Cold damage always takes some time to show up. Lowndes County Agent, Jake Price, gave a good talk on cold damage at the Satsuma meeting this week. There are a few types of cold damage we may see. Sometimes damage occurs on the leaves only. If damage is on the stem, it is worse. If the plant incurs cold damage on the leaves, it may drop those leaves. This is a good sign since the plant has to be alive to drop the leaves. If cold damage occurs and leaves do not drop, this is not good news. Here are some pictures of cold damage. The darker green is cold damage:


Cold damage on Satsuma – Photo by Jake Price



Cold damage on Satsuma – Photo by Jake Price

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2016 Panhandle Satsuma Meeting


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January 15, 2016 · 1:05 PM

Satsuma Production Meeting – September 9th

Lowndes County Agent Jake Price has put together another Satsuma Production and Marketing in South GA and North FL. It’ll be held at the Lowndes County Extension Office at 2102 East Hill Avenue, Valdosta, GA 31601. (229) 333-5185. Below is a flyer:


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Leafminer Damage In Satsuma’s

There is more and more interest in planting Satsumas in Georgia. They are a very tasty orange that is self-fruitful and ripens its fruit well ahead of any freeze problems (September to November). Although Satsuma’s have the best cold hardiness of citrus, they still need cold protection and irrigation. Fellow county agent, Jake Price in Lowndes County is researching varieties of Satsuma’s that do best in South Georgia. Here are about 100 new Satsuma trees recently planted after cold killed most this winter. These varieties are Owari and Sharanui.

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I was asked to check on the leaves which were curling up as a result of a leafminer. The leafminers are either a fly or a moth. This is common in citrus and doesn’t cause much of a problem unless damage is very heavy. In a commercial field, treatment is still recommended. Eggs are laid on new leaves and the larvae mine underneath the cuticle of the leaf. The leaf will most times curl if damage is severe.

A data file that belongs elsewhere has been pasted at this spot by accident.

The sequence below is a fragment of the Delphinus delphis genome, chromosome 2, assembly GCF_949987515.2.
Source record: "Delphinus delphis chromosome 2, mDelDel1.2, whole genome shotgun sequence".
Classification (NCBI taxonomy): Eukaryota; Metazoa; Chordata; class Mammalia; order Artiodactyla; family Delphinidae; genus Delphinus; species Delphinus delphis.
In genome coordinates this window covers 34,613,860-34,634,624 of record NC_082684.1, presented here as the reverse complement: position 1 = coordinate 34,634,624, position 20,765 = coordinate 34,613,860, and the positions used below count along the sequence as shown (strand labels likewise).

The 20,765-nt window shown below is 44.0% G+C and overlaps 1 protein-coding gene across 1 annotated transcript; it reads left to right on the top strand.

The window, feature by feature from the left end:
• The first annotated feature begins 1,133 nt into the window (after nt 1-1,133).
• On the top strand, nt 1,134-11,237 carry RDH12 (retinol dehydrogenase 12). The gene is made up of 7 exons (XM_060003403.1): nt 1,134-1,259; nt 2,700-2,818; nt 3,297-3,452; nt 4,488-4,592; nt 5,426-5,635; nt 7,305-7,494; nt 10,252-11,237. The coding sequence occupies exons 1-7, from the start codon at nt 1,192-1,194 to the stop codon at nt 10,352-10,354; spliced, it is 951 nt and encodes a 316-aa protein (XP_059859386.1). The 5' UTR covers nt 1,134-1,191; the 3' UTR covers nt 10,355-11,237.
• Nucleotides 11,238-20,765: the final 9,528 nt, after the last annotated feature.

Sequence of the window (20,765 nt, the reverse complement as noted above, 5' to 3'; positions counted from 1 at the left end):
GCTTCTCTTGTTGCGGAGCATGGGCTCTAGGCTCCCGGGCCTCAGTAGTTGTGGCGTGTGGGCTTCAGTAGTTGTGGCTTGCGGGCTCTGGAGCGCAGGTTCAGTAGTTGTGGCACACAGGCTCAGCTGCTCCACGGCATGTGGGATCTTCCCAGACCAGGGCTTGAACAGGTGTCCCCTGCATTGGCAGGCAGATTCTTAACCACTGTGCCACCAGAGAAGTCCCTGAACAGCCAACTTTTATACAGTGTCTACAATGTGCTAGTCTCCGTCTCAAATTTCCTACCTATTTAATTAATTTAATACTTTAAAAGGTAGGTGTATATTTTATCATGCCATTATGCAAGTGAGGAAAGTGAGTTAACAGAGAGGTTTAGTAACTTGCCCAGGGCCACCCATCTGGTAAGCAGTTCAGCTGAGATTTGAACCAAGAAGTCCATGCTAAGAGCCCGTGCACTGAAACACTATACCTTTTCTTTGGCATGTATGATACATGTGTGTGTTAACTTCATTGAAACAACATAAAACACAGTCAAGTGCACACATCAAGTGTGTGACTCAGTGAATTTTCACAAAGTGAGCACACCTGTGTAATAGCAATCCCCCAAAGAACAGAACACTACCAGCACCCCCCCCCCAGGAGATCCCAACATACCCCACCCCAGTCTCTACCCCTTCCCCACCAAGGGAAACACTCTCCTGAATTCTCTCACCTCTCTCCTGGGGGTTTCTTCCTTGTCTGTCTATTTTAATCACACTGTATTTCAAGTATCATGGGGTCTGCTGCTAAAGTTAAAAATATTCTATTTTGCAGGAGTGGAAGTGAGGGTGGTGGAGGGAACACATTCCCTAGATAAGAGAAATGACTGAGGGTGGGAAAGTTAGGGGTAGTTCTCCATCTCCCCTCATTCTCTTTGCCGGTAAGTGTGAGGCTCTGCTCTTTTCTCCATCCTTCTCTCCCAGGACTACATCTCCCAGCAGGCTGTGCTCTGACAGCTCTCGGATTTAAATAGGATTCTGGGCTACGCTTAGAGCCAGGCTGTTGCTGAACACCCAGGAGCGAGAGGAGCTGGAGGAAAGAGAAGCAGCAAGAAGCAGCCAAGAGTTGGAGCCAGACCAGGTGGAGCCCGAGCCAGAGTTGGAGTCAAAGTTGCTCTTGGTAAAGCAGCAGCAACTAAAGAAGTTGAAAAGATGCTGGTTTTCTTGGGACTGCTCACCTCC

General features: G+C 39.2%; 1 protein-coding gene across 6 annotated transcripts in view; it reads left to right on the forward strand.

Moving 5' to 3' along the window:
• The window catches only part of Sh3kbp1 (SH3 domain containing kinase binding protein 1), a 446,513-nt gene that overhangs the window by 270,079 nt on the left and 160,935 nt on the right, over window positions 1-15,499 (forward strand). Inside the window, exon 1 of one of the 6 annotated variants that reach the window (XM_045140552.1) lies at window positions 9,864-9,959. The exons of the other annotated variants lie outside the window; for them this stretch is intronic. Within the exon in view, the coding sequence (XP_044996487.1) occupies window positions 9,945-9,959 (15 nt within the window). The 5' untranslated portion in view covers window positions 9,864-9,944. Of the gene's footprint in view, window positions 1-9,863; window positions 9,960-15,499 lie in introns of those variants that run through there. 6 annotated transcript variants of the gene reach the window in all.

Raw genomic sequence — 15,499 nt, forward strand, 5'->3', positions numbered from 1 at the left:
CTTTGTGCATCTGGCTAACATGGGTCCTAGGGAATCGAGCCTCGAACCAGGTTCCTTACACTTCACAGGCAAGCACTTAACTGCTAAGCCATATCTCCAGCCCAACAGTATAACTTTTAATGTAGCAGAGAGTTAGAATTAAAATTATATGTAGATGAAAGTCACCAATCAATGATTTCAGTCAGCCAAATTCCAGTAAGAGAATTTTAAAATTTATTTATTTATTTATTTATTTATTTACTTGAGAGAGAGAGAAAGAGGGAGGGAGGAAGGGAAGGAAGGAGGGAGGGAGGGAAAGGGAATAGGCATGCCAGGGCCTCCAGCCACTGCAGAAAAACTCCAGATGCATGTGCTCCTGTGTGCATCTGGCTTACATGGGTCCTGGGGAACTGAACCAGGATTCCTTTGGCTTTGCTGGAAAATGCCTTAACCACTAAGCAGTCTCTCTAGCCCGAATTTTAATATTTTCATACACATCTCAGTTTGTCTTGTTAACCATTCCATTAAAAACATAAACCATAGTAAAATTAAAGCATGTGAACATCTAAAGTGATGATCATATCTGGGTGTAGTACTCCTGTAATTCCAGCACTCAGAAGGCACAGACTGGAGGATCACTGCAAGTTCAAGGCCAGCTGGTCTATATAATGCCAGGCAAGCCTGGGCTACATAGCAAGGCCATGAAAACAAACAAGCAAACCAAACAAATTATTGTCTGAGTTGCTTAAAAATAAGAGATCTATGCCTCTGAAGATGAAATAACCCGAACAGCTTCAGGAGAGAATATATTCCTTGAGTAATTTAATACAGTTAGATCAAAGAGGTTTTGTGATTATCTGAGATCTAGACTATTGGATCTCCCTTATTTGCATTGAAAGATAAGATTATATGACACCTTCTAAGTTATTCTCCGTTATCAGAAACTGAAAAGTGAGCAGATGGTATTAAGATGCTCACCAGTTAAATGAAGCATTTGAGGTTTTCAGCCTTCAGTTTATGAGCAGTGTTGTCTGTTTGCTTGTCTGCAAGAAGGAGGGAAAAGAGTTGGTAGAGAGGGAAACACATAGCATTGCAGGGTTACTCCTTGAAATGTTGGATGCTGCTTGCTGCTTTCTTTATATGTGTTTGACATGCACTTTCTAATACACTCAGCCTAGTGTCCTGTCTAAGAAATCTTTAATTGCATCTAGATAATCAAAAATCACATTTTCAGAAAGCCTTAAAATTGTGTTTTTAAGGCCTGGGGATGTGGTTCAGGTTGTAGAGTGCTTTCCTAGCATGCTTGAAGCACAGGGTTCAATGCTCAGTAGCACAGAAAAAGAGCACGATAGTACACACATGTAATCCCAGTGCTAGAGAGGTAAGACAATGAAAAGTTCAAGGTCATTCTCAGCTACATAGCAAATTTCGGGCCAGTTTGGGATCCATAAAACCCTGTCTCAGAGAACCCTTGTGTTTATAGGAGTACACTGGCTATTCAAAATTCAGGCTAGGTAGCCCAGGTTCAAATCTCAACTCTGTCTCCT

Leafminer in new Satsuma leaf

Leafminer in new Satsuma leaf

We can use imidacloprid to treat for leafminers. We can spray on the foliage which will stay for some time. Imidacloprid, like pyrethroids photodegrades. We can also drench imidacloprid into the soil which is taken up by the roots and provide longer control. UGA Extension Entomologist Dr. Will Hudson has this to say about drenching:

The drench rate for Admire (a 4.6 lb/gal formulation) varies according to the tree size, but it ranges from 10-20 trees per fluid oz. (14 oz/acre).  The amount to add to a bucket depends on how many trees will be treated with that batch.  You probably need to pour 1-2 qt. per tree, depending on the size (I use 2 gal per tree for pecan trees 8-10 inches DBH).  So, decide how many trees will be drenched, and add 0.05 fl. oz. per 3′ tree.  For the 2 lb material, the label suggests 3-6 ml per inch DBH (5 ml = 1 tsp) or about 1 tsp per 3′ tree.

I also saw some white flies. That along with the big Orange Dog caterpillars are some things we need to look for now. The Orange Dog caterpillar eggs will be orange under the leaves.

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Filed under Citrus, Entomology